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Concept# Exact solutions in general relativity

Summary

In general relativity, an exact solution is a solution of the Einstein field equations whose derivation does not invoke simplifying assumptions, though the starting point for that derivation may be an idealized case like a perfectly spherical shape of matter. Mathematically, finding an exact solution means finding a Lorentzian manifold equipped with tensor fields modeling states of ordinary matter, such as a fluid, or classical non-gravitational fields such as the electromagnetic field.
These tensor fields should obey any relevant physical laws (for example, any electromagnetic field must satisfy Maxwell's equations). Following a standard recipe which is widely used in mathematical physics, these tensor fields should also give rise to specific contributions to the stress–energy tensor . (A field is described by a Lagrangian, varying with respect to the field should give the field equations and varying with respect to the metric should give the stress-energy contribution due to the field.)
Finally, when all the contributions to the stress–energy tensor are added up, the result must be a solution of the Einstein field equations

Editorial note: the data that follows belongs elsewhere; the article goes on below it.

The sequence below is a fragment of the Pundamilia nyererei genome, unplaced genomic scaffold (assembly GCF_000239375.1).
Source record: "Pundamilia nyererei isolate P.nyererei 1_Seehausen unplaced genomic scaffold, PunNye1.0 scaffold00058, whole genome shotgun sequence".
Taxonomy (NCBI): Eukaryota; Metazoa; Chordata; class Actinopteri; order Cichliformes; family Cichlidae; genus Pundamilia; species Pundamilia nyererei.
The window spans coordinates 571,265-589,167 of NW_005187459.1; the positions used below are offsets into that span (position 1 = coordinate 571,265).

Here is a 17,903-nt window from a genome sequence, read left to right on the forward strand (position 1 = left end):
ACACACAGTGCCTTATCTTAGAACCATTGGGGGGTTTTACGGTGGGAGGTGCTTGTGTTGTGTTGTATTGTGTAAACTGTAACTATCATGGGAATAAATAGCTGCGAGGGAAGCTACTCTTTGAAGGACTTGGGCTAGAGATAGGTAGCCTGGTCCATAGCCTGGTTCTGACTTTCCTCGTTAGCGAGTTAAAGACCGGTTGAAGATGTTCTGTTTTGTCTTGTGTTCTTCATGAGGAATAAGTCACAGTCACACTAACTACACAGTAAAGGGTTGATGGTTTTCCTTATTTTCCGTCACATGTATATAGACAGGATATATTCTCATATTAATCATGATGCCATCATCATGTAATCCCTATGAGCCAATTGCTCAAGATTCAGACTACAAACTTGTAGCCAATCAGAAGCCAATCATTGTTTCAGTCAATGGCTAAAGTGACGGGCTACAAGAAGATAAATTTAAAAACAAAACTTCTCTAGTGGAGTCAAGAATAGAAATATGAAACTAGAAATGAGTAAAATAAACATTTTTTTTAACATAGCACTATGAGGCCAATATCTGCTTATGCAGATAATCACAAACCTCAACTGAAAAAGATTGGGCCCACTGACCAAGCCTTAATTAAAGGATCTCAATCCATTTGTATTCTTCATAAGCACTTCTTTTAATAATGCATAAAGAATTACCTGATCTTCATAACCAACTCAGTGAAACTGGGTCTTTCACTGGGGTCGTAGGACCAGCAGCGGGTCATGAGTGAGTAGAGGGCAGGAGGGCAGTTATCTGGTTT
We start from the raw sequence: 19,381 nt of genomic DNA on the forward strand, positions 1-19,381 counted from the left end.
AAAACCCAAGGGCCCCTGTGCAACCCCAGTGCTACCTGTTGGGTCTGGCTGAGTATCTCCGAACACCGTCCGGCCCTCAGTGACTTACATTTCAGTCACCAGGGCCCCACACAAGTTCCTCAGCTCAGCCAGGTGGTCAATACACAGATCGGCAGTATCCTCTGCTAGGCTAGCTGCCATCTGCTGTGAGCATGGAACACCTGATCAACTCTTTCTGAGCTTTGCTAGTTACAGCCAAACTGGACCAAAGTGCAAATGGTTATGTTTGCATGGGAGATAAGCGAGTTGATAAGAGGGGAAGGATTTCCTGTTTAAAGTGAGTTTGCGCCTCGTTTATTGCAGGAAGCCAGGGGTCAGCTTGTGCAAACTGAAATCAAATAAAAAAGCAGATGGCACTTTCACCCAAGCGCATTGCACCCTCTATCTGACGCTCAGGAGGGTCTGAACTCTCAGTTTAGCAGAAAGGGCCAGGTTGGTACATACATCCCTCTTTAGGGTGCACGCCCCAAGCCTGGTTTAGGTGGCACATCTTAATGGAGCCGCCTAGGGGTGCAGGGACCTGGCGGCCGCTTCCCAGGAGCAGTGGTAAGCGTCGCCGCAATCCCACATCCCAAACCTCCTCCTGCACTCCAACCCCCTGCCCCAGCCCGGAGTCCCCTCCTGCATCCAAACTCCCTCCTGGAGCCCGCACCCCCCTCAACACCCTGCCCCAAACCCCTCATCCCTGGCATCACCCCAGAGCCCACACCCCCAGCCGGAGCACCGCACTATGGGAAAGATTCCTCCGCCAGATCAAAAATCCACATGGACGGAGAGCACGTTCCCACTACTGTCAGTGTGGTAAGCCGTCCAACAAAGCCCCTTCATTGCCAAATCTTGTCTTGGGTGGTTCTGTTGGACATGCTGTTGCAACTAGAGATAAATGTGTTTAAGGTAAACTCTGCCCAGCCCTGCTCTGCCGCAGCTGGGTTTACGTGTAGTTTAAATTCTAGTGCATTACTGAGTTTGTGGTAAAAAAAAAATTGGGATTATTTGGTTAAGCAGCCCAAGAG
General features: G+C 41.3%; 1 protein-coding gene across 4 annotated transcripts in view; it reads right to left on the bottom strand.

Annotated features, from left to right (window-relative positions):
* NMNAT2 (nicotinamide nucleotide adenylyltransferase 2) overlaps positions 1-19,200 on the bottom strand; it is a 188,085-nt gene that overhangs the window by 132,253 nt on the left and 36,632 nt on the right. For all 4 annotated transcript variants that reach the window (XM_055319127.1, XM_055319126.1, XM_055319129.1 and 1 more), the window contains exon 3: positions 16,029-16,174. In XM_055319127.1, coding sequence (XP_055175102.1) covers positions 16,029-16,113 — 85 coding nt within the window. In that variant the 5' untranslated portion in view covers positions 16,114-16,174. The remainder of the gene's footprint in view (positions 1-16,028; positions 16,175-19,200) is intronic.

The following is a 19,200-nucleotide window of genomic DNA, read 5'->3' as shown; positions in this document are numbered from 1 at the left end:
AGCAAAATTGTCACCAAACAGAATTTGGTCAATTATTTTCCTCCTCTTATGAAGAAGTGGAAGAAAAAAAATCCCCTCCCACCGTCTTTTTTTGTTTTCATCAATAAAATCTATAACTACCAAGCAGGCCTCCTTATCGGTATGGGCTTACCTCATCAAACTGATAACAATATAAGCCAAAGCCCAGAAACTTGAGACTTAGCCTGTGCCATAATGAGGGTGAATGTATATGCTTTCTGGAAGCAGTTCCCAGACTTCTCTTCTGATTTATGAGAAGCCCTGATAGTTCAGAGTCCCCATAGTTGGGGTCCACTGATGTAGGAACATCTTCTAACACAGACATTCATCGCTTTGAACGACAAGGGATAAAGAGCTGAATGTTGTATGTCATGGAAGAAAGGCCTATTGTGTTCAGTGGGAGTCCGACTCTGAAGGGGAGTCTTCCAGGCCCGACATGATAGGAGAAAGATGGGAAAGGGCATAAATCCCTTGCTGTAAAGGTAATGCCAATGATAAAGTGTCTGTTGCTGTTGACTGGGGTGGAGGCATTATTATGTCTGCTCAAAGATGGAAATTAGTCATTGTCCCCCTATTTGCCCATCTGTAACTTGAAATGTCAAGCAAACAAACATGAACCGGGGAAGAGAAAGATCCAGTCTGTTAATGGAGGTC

In the above field equations, is the Einstein tensor, computed uniquely from the metric tensor which is part of the definition of a Lorentzian manifold. Since giving the Einstein tensor does not fully determine the Riemann tensor, but leaves the Weyl tensor unspecified (see the Ricci decomposition), the Einstein equation may be considered a kind of compatibility condition: the spacetime geometry must be consistent with the amount and motion of any matter or non-gravitational fields, in the sense that the immediate presence "here and now" of non-gravitational energy–momentum causes a proportional amount of Ricci curvature "here and now". Moreover, taking covariant derivatives of the field equations and applying the Bianchi identities, it is found that a suitably varying amount/motion of non-gravitational energy–momentum can cause ripples in curvature to propagate as gravitational radiation, even across vacuum regions, which contain no matter or non-gravitational fields.

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